Republicans in the U.S. House of Representatives recently released a study that critiqued the current mix of federal anti-poverty programs and suggested a new way forward.
The report, titled “The War on Poverty: 50 Years Later,” was released by the House Budget Committee, which is chaired by Rep. Paul Ryan, R-Wis. Ryan was Mitt Romney’s running mate in the 2012 election and is considered a possible presidential contender in 2016.
The report, released March 3, 2014, argues in part that there are too many overlapping and ineffective programs designed to help poor Americans.
At one point, the authors overseen by Ryan tried to give a sense of how far-reaching the problem of poverty remains, despite the investment of countless taxpayer dollars over the course of several decades.
“Over the past three years, ‘deep poverty’ has reached its highest level on record,” the report said. A footnote noted that a household living in “deep poverty” is defined as one that “makes less than 50 percent of the poverty line.” (The report isn’t the first to use the term “deep poverty” - other researchers have as well.)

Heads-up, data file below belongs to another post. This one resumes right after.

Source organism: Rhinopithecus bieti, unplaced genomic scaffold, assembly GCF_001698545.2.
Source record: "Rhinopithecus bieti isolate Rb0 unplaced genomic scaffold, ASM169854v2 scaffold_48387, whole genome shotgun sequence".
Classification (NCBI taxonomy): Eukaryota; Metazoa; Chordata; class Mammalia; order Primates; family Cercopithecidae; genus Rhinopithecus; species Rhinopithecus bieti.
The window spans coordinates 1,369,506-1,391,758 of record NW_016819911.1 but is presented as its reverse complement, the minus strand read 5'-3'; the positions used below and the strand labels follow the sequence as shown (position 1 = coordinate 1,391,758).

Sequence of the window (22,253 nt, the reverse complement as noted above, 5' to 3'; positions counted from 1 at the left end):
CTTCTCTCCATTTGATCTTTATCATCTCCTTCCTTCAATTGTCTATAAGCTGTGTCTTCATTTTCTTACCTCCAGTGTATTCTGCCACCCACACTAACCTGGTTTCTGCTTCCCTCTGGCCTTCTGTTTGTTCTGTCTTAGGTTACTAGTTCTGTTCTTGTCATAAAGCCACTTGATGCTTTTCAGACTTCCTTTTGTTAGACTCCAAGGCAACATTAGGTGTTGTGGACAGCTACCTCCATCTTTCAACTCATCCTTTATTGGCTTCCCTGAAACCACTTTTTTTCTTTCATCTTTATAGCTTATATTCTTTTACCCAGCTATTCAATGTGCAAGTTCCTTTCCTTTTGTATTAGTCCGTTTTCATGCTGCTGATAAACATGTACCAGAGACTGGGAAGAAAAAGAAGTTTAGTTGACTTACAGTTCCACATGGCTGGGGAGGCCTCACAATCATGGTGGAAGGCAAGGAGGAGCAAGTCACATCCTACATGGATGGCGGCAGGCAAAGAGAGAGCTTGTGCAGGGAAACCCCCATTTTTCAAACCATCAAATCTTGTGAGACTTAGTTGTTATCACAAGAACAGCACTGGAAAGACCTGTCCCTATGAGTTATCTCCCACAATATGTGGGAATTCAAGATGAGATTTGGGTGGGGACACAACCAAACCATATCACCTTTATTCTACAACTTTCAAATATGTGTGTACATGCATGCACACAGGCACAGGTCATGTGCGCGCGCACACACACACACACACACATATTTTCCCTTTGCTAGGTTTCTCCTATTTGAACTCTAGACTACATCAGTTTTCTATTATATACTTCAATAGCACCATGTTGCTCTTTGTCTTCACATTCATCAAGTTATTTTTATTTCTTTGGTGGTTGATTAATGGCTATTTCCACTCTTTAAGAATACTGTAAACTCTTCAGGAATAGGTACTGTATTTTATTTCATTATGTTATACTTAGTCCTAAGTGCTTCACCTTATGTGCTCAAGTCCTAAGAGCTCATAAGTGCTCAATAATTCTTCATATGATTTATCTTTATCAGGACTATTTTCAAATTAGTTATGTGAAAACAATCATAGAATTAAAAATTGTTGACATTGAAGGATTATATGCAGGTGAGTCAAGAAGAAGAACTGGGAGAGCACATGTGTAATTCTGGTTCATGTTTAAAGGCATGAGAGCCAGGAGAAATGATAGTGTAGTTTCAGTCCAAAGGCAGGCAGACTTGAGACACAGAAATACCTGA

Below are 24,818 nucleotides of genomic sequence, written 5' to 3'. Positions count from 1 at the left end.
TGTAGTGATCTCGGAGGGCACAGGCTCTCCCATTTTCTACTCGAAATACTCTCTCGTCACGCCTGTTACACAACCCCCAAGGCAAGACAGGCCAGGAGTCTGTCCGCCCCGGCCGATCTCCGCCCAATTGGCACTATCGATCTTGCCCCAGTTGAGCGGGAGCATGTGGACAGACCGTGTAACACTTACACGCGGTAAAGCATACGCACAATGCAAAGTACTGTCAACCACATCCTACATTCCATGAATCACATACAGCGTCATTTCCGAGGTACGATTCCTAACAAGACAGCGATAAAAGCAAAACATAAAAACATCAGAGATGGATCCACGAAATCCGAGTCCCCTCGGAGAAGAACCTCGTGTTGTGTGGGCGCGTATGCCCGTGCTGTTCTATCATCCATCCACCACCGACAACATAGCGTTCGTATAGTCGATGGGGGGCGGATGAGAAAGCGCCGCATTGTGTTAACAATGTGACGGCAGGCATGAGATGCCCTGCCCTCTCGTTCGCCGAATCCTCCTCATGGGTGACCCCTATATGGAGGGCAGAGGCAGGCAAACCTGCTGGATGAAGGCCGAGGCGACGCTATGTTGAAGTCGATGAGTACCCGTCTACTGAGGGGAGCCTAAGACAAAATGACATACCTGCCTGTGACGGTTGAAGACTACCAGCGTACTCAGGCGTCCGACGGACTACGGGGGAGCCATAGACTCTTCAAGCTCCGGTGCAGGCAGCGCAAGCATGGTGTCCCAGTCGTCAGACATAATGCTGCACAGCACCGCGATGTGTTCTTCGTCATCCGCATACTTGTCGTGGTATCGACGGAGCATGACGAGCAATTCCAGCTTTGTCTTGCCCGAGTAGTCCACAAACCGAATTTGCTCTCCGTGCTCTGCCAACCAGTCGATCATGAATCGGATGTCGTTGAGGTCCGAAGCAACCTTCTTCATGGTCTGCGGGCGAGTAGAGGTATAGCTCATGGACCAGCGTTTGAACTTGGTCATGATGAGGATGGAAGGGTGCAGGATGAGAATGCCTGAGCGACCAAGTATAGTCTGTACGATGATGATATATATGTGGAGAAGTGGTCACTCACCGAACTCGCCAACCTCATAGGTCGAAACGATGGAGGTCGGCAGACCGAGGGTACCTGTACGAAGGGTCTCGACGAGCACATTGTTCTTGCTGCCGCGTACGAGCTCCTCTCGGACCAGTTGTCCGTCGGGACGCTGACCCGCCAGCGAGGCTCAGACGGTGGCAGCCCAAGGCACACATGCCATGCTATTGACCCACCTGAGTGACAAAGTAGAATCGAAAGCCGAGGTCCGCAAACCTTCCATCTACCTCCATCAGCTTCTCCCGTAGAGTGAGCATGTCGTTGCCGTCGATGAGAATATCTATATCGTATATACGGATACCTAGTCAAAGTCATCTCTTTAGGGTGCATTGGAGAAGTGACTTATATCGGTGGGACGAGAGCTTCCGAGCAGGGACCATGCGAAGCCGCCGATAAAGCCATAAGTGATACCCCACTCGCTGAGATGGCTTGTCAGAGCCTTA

We wondered whether this was correct, so we turned to data from the U.S. Census Bureau, the official source of federal statistics on poverty.
We found a table - “Percent of People by Ratio of Income to Poverty Level” - that breaks down those who earned various percentages of the poverty line. The smallest of those ratios was half the poverty line - the “deep poverty” statistic the report cited.
The federal poverty level is actually a matrix of different dollar amounts. It depends on the size of the family, with larger families having a higher threshold. For one person in 2014, the poverty level is $11,670, and 50 percent of that works out to $5,835. For a family of four, the poverty level is $23,850, and 50 percent of that is $11,925.